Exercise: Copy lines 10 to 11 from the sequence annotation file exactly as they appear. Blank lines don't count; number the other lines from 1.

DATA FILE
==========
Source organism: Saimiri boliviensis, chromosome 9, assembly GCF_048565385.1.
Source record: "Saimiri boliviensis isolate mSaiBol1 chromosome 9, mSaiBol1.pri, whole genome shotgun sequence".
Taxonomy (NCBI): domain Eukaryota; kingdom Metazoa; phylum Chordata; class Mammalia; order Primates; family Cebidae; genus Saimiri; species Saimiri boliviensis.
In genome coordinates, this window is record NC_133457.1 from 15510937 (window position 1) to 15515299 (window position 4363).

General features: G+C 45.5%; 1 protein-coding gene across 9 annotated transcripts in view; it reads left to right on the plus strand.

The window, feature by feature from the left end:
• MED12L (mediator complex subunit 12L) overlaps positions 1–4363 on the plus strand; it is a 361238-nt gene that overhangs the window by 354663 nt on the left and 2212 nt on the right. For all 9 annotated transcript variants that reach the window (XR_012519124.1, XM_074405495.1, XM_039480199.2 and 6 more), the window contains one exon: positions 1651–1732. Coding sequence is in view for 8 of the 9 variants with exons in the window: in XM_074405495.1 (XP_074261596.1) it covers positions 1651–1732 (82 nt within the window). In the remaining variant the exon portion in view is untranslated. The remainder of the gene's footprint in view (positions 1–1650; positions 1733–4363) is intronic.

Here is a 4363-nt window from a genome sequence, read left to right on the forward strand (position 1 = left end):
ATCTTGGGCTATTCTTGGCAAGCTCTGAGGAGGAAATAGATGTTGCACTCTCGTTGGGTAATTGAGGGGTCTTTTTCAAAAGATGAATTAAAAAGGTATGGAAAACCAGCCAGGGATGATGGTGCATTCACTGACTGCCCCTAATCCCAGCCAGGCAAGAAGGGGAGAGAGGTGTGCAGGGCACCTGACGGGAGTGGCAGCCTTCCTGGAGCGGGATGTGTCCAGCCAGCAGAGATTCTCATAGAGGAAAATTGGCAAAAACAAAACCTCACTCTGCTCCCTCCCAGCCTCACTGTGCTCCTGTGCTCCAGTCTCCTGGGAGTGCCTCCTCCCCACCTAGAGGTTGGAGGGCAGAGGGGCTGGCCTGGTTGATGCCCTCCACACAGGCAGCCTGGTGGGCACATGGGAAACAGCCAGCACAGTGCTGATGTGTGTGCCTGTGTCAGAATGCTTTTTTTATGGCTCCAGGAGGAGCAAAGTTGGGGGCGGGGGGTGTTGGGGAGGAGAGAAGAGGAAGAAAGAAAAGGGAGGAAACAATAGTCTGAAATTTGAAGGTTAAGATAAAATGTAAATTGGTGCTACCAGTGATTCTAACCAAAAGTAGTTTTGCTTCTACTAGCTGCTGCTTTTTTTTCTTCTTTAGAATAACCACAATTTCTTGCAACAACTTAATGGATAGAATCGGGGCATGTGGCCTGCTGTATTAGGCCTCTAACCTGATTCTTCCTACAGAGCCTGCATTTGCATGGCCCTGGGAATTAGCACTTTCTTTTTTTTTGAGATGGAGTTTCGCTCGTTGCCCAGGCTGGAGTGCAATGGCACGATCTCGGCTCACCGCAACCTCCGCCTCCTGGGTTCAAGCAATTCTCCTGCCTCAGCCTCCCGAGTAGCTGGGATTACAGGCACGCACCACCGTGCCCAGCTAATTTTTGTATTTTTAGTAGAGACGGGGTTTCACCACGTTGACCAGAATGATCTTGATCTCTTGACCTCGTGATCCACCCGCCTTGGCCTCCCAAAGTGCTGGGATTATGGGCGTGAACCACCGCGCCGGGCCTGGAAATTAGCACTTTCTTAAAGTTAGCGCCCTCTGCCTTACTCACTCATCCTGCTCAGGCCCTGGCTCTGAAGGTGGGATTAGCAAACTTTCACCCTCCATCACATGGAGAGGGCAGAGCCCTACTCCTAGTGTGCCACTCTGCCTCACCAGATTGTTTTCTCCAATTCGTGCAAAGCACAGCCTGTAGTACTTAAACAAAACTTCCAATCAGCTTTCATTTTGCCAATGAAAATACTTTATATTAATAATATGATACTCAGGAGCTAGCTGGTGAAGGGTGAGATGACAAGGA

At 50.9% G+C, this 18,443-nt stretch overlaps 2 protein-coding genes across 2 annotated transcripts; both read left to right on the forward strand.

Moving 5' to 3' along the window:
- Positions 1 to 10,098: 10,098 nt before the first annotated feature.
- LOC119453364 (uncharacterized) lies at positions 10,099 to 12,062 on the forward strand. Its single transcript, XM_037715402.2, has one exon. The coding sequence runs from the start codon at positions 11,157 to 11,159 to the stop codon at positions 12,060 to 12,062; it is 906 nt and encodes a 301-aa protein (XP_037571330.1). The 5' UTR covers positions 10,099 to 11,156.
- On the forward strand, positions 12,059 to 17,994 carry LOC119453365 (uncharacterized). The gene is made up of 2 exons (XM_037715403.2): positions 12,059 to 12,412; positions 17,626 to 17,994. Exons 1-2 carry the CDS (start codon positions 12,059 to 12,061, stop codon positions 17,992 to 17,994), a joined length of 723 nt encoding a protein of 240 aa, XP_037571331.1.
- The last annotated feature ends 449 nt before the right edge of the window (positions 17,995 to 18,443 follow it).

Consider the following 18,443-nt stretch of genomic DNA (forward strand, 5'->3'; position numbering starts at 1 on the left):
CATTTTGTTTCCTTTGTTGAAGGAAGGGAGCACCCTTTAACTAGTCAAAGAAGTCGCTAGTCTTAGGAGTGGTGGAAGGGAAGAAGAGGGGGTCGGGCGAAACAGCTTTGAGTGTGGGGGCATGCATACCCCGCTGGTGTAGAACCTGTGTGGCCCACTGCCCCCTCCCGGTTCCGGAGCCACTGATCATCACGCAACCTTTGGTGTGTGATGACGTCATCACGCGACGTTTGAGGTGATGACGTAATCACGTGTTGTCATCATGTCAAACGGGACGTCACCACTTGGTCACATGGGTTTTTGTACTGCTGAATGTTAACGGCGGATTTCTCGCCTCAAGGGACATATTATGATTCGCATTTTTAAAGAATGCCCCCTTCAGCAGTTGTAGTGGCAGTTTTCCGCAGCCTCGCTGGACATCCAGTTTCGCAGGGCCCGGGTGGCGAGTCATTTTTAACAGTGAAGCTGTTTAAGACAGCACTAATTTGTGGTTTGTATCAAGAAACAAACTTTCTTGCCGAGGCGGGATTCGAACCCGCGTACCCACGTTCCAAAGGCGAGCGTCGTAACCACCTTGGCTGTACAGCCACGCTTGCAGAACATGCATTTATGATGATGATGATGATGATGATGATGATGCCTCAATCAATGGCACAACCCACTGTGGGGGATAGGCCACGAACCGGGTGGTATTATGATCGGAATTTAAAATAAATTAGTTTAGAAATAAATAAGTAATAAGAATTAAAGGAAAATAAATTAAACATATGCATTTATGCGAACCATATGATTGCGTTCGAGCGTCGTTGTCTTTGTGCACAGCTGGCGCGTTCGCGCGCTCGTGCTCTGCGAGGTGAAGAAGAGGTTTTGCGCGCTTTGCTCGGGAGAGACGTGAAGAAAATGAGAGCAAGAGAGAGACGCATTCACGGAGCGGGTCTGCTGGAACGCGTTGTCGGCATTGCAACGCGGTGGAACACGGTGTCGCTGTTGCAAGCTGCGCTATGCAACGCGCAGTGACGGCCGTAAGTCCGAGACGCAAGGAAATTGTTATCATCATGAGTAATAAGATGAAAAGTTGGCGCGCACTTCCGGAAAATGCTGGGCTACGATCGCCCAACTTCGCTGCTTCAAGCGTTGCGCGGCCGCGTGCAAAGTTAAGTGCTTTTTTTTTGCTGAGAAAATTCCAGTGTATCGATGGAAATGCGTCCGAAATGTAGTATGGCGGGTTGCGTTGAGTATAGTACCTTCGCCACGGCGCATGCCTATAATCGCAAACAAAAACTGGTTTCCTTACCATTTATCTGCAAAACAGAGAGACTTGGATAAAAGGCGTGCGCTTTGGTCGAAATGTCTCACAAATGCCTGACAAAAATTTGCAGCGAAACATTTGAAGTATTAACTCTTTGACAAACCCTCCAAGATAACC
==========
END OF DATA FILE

At 50.9% G+C, this 18,443-nt stretch overlaps 2 protein-coding genes across 2 annotated transcripts; both read left to right on the forward strand.

Moving 5' to 3' along the window: